Fëanáro huffed a chuckle that was more exasperation than humour. "You persistent, insufferable pest," he sneered in that affectionate way of his, and then he sighed. "You weren't meant to follow me."

Ñolofinwë quirked an eyebrow at him. "I don't think we should start listing all the things either of us wasn't meant to do," he said, at the same time laying his hand on Findekáno's shoulder. Beneath his palm muscles bulged, filled with the stresses and griefs of recent history. But Findekáno kept his peace, and the uneasy silence, and bore Fëanáro’s scrutiny.

"Leave your weapons at the gate," Fëanáro said eventually, and turned on his heel. "And come inside."


Inside the encampment walls was a bright, bustling industry. Predictably, a number of the small huts appeared to be smithies, with benches and cooling troughs outside and smoke billowing from the meagre chimneys. A number of unhitched wagons stacked with crates and barrels stood in a line, with no clear indication of whether they were being received or removed. In places a few tents were still erected, but they were ragged and unoccupied for it appeared as though the Fëanárians had moved beyond canvas some time ago.

Fëanáro led them through the camp to a long, single-storey hall. A pair of guards stood on either side of the arching doorway at the hall’s southern end. Like those on the front gate, they wore elegant armour and carried blades. Beneath their cloaks Carnistir and Makalaurë too were armed and armoured, in the same  interlocking leaf-like plates as their father. The entire place felt as though it were on its guard. If his brain were less frost-addled, Ñolofinwë suspected he would be intimidated by the weaponry surrounding him, especially given the owners’ track record. But he felt strangely at his ease, and likewise neither Lalwendë nor Findekáno – whom Ñolofinwë suspected of having a dirk still secreted about his person – seemed fazed by the situation.

"This is quite an establishment you're setting up," he remarked as he stepped through the doorway, observing that the half-carved wooden doors were pocked with divots as though they were to be reinforced with the wrought metal stacked to one side.

Fëanáro dismissed the comment with a wave of his hand, like a fly were buzzing around his face.

"We first started building in the dark. It's not the most attractive." He braced his hands on his hips and looked up through the scissor beams to the hall’s ceiling. Ñolofinwë’s attention alighted on a patch of earthen tiles amidst the thatch.

"No,” Fëanáro went on, “it’s certainly not attractive – but it's functional for the time being.” He jerked his chin at the area of the roof Ñolofinwë had noticed, then swept his eyes around the room. “It took us a while to find the ores and stones we needed, so to start with we had to settle with what the lakeside can offer. But Curufinwë is applying himself to architectural improvements, now we’ve got the resources sorted out."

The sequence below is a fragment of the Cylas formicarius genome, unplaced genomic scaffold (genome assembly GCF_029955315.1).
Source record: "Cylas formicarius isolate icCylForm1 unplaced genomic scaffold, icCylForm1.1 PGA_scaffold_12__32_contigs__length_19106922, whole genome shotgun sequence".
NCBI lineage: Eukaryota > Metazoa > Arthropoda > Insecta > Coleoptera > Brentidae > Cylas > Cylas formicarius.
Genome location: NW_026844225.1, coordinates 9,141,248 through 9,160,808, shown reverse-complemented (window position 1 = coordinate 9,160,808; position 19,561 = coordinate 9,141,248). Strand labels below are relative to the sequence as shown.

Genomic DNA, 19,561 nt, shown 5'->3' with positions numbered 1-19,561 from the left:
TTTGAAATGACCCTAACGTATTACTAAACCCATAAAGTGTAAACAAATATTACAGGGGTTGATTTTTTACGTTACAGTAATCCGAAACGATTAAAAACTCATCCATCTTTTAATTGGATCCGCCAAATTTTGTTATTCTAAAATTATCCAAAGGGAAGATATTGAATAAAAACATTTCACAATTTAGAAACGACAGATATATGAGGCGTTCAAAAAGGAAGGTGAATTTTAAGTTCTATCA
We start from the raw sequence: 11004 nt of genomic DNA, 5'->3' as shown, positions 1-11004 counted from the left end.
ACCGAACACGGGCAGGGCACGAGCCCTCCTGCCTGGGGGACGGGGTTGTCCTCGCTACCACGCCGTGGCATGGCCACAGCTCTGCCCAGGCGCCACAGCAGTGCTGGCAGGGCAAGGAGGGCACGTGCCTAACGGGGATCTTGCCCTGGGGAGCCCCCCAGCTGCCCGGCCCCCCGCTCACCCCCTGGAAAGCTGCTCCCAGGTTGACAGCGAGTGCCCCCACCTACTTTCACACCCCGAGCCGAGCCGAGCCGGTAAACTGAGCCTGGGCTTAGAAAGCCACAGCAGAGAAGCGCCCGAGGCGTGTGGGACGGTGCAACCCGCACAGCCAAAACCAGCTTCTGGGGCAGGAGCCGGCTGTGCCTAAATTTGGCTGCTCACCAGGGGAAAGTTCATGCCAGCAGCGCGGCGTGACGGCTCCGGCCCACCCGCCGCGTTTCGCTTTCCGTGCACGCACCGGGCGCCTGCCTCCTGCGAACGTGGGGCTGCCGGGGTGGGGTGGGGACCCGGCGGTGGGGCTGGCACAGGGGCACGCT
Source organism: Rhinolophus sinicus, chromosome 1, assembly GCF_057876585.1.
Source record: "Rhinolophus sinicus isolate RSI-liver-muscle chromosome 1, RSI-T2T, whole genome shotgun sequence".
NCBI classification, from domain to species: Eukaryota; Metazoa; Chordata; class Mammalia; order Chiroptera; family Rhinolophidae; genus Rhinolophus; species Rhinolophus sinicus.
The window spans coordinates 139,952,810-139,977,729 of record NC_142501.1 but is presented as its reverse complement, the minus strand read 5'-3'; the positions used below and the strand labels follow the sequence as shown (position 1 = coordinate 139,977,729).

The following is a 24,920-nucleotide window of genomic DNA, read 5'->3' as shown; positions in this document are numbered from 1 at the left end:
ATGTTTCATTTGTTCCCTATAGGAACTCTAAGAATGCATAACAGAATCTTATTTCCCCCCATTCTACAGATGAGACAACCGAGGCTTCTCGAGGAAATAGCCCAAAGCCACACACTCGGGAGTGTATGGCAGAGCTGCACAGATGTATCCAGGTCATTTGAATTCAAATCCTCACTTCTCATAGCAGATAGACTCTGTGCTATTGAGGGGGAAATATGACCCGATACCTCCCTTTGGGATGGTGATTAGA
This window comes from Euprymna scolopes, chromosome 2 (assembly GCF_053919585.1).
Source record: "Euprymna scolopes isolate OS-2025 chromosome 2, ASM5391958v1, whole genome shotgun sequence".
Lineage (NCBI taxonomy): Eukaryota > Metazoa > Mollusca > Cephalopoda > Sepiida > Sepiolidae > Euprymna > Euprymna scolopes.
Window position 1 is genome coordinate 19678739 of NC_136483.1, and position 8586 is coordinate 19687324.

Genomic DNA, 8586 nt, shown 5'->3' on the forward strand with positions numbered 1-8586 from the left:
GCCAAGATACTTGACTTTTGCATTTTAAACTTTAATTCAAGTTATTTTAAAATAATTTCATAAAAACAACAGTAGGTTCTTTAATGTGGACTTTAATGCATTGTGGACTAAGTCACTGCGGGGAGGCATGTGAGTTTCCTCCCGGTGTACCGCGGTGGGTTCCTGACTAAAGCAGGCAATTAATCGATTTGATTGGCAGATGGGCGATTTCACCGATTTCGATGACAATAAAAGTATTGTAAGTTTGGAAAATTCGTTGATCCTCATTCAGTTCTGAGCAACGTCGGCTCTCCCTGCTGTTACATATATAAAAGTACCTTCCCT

"And weapons too, it seems.” It was said gently enough, but it was the spark to Fëanáro’s tinder. His whole demeanour changed in an instant, as his expression shut down and his eyes darkened, and he spun away to stalk a few crackling paces across the straw-covered floor.

“We need weapons!” he snarled, turning back to glower at Ñolofinwë. “How are we to fight a war without them?”

“That I understand.” Ñolofinwë gestured to Fëanáro’s armour. “But all I see speaks of defence, rather than attack.”

"Morgoth is belligerent – he has stolen my greatest treasures, and still he is not content...” Fëanáro narrowed his eyes and half-turned towards the nearest window. There was nothing happening outside it, but he seemed fixated nonetheless. Ñolofinwë presumed that he had lost his attention to a private vision. The moment stretched taut. Ñolofinwë glanced at his nephews, hovering to one side of their father. An uneasy glance passed between them and then, for the first time since Ñolofinwë’s arrival, Makalaurë spoke.

“We fought a battle shortly after we reached the Eastern shore,” he began, but broke off as Fëanáro reanimated and spat soundly upon the floor.

“Ambushed in this very encampment, we were,” he growled, “hence the fortifications."

"You too?" Ñolofinwë dipped his head; that explained much of what he had seen since arriving on Mistaringë’s northern shore. “Then Morgoth is indeed belligerent; we were attacked almost as soon as we set foot in Valariandë.” He swallowed hard against the grief that closed his throat and felt Findekáno step closer in solidarity. “We lost Arakáno."

From the corner of his eye, he saw Makalaurë’s lips tighten as he lowered his head. Carnistir averted his gaze, but Fëanáro looked up with his eyes bright and sharp again.

“It pains me to hear that,” he said, his voice uncharacteristically – dangerously – quiet. “We too suffered great losses.”

“Not your sons?” Ñolofinwë realised with a twist of his innards that he had heard no mention of several of his nephews.